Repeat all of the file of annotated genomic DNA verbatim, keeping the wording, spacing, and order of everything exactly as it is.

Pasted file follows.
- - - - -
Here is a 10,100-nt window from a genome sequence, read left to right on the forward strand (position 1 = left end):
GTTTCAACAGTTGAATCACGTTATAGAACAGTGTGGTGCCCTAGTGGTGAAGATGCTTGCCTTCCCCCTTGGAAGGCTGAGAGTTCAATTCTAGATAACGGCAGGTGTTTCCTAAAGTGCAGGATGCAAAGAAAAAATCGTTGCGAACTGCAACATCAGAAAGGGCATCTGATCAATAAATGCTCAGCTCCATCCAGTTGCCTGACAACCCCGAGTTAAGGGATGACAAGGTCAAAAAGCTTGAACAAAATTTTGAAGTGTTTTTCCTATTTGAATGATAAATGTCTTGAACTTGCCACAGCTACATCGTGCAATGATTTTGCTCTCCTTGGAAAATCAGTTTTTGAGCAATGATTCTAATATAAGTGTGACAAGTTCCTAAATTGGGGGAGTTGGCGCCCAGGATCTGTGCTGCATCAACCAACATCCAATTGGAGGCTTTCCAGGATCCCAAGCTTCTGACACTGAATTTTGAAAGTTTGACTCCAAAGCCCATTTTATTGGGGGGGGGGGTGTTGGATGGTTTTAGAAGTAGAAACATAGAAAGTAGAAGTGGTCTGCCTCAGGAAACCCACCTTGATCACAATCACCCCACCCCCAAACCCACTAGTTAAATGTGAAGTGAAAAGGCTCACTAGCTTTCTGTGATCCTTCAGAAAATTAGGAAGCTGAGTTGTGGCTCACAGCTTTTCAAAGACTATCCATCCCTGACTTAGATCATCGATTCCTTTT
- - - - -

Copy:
Here is a 10,100-nt window from a genome sequence, read left to right on the forward strand (position 1 = left end):
GTTTCAACAGTTGAATCACGTTATAGAACAGTGTGGTGCCCTAGTGGTGAAGATGCTTGCCTTCCCCCTTGGAAGGCTGAGAGTTCAATTCTAGATAACGGCAGGTGTTTCCTAAAGTGCAGGATGCAAAGAAAAAATCGTTGCGAACTGCAACATCAGAAAGGGCATCTGATCAATAAATGCTCAGCTCCATCCAGTTGCCTGACAACCCCGAGTTAAGGGATGACAAGGTCAAAAAGCTTGAACAAAATTTTGAAGTGTTTTTCCTATTTGAATGATAAATGTCTTGAACTTGCCACAGCTACATCGTGCAATGATTTTGCTCTCCTTGGAAAATCAGTTTTTGAGCAATGATTCTAATATAAGTGTGACAAGTTCCTAAATTGGGGGAGTTGGCGCCCAGGATCTGTGCTGCATCAACCAACATCCAATTGGAGGCTTTCCAGGATCCCAAGCTTCTGACACTGAATTTTGAAAGTTTGACTCCAAAGCCCATTTTATTGGGGGGGGGGGTGTTGGATGGTTTTAGAAGTAGAAACATAGAAAGTAGAAGTGGTCTGCCTCAGGAAACCCACCTTGATCACAATCACCCCACCCCCAAACCCACTAGTTAAATGTGAAGTGAAAAGGCTCACTAGCTTTCTGTGATCCTTCAGAAAATTAGGAAGCTGAGTTGTGGCTCACAGCTTTTCAAAGACTATCCATCCCTGACTTAGATCATCGATTCCTTTT